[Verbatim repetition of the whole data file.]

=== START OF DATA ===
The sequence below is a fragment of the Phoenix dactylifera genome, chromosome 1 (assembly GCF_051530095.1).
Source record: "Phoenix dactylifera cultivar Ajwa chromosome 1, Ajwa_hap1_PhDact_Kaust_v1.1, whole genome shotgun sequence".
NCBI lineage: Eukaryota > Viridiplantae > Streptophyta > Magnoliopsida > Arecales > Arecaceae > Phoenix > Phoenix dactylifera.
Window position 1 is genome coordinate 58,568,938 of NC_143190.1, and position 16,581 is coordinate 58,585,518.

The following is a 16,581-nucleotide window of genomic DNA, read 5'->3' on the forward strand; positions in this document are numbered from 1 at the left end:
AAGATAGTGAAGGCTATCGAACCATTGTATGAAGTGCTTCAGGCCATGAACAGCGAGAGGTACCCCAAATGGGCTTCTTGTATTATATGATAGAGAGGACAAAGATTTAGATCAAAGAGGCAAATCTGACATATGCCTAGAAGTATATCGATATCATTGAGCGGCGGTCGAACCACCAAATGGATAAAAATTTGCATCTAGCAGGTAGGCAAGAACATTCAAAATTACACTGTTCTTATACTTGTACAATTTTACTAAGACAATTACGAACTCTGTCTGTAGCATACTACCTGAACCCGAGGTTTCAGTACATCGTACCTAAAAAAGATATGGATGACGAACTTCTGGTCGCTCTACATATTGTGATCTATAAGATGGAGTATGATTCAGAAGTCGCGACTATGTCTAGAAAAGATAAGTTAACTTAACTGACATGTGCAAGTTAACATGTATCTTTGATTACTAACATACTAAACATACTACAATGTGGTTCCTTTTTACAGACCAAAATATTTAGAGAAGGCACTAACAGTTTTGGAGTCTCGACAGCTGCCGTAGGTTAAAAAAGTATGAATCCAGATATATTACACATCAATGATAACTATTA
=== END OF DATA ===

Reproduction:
The sequence below is a fragment of the Phoenix dactylifera genome, chromosome 1 (assembly GCF_051530095.1).
Source record: "Phoenix dactylifera cultivar Ajwa chromosome 1, Ajwa_hap1_PhDact_Kaust_v1.1, whole genome shotgun sequence".
NCBI lineage: Eukaryota > Viridiplantae > Streptophyta > Magnoliopsida > Arecales > Arecaceae > Phoenix > Phoenix dactylifera.
Window position 1 is genome coordinate 58,568,938 of NC_143190.1, and position 16,581 is coordinate 58,585,518.

The following is a 16,581-nucleotide window of genomic DNA, read 5'->3' on the forward strand; positions in this document are numbered from 1 at the left end:
AAGATAGTGAAGGCTATCGAACCATTGTATGAAGTGCTTCAGGCCATGAACAGCGAGAGGTACCCCAAATGGGCTTCTTGTATTATATGATAGAGAGGACAAAGATTTAGATCAAAGAGGCAAATCTGACATATGCCTAGAAGTATATCGATATCATTGAGCGGCGGTCGAACCACCAAATGGATAAAAATTTGCATCTAGCAGGTAGGCAAGAACATTCAAAATTACACTGTTCTTATACTTGTACAATTTTACTAAGACAATTACGAACTCTGTCTGTAGCATACTACCTGAACCCGAGGTTTCAGTACATCGTACCTAAAAAAGATATGGATGACGAACTTCTGGTCGCTCTACATATTGTGATCTATAAGATGGAGTATGATTCAGAAGTCGCGACTATGTCTAGAAAAGATAAGTTAACTTAACTGACATGTGCAAGTTAACATGTATCTTTGATTACTAACATACTAAACATACTACAATGTGGTTCCTTTTTACAGACCAAAATATTTAGAGAAGGCACTAACAGTTTTGGAGTCTCGACAGCTGCCGTAGGTTAAAAAAGTATGAATCCAGATATATTACACATCAATGATAACTATTA